November 3, 2015
Healthcare and life sciences, more than any other sector in the world, are in an intense period of innovation and change – with “Mobile Health” at the forefront.
New science, technologies, regulations and reimbursement policies are pushing providers, payers and patients to rethink … everything. Adding to this dramatic change is the explosion in the ubiquity and use of mobile technologies and devices. The overwhelming onslaught of data being generated and collected for analysis has created a new field — Mobile Health (“mHealth”) — that is utterly transforming the healthcare landscape and replacing it with … what?
To answer that question, FTI Consulting, under the auspices of the Explorers Club in New York, assembled a panel of experts to discuss where mHealth is today, where it’s heading and what will either get in its way or push it down the path to adoption.
As noted in FTI Journal, which features an in-depth look at the panel discussion, there are a number of areas to watch when it comes to which mHealth solutions will be adopted more quickly than others.
Unity Stoakes, Co-founder and President of New York-based health innovation company StartUp Health, points to the growing field of bringing healthcare to the home. “There’s a new wave of innovation around sensors and how they can be embedded into, onto and around everything to understand very important or even, sometimes, simple things. For example, ‘Did Grandma get out of bed today?’ ‘Did she go to the bathroom?’ ‘Did she eat?’”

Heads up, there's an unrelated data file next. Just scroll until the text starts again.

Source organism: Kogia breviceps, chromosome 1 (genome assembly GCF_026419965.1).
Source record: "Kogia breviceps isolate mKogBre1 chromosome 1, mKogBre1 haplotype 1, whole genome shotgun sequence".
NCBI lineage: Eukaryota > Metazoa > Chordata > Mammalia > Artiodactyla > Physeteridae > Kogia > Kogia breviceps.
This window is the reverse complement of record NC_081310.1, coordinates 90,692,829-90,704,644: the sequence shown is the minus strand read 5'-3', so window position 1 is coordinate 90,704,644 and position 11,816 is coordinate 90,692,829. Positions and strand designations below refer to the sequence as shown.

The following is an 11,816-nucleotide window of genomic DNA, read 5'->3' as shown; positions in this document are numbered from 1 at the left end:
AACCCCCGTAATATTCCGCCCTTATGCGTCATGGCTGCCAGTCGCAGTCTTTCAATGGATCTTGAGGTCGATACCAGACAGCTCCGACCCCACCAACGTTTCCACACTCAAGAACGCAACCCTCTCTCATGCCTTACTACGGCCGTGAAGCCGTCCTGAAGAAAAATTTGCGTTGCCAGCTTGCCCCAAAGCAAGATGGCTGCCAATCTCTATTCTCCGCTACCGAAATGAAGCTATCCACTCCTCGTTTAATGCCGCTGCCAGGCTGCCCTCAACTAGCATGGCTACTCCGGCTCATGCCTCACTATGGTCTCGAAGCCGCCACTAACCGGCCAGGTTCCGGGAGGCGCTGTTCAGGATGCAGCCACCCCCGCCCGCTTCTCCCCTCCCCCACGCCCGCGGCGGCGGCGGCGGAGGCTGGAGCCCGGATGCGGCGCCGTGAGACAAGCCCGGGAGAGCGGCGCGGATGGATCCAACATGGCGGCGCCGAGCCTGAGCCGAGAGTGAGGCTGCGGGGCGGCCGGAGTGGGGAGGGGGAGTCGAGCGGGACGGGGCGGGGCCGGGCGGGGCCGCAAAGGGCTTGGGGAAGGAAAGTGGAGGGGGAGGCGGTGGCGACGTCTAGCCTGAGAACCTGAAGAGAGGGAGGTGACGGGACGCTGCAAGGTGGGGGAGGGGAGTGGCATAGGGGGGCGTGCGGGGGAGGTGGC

Stoakes adds: “A second area is finding out what’s going on in our everyday lives. Under Armour is a good example of this. It has come up with innovative ways to design health technology or mobile health into our clothes; e.g., shirts, underwear and shoes. I think we’re at the beginning of what will be a major asset to mobile health: connecting healthcare to our daily lives.”
Kevin Kumler, who leads the health systems business at ZocDoc, an online platform for booking physician appointments, says, “people are fast to adopt devices connected to technologies they already have: for instance, your mobile phone. So, in the near term, we expect to see more innovation in the pocket than in the home.” Two areas he says are primed for growth are solutions that give a patient power when it comes to finding a doctor and making an appointment – much like travel websites or Uber does. The software will enable patients to access reviews and book a live appointment much easier than now.
Clinical trials are also a place to watch. Kara Dennis, Managing Director of Mobile Health for Medidata Solutions, which provides software to life sciences organizations to help run their clinical research, sees how clinical trials might benefit from looking at “basic factors like movement, activity and sleep quality using a Fitbit product or other devices” since they offer the chance to explore how these variables are or are not affecting a trial.
As for what fad might be the fastest to disappear, panelists echoed Shira D’Erasmo, Director of Communications and Marketing at Humana At Home: “I think it’s silly when people say that technology is just for young people. We’re seeing that’s not true.”
To learn more, the full article on FTI Journal dives into a number of other mHealth topics, from barriers to adoption for mHealth solutions to what the panelists are excited about when it comes to the next new thing in tech.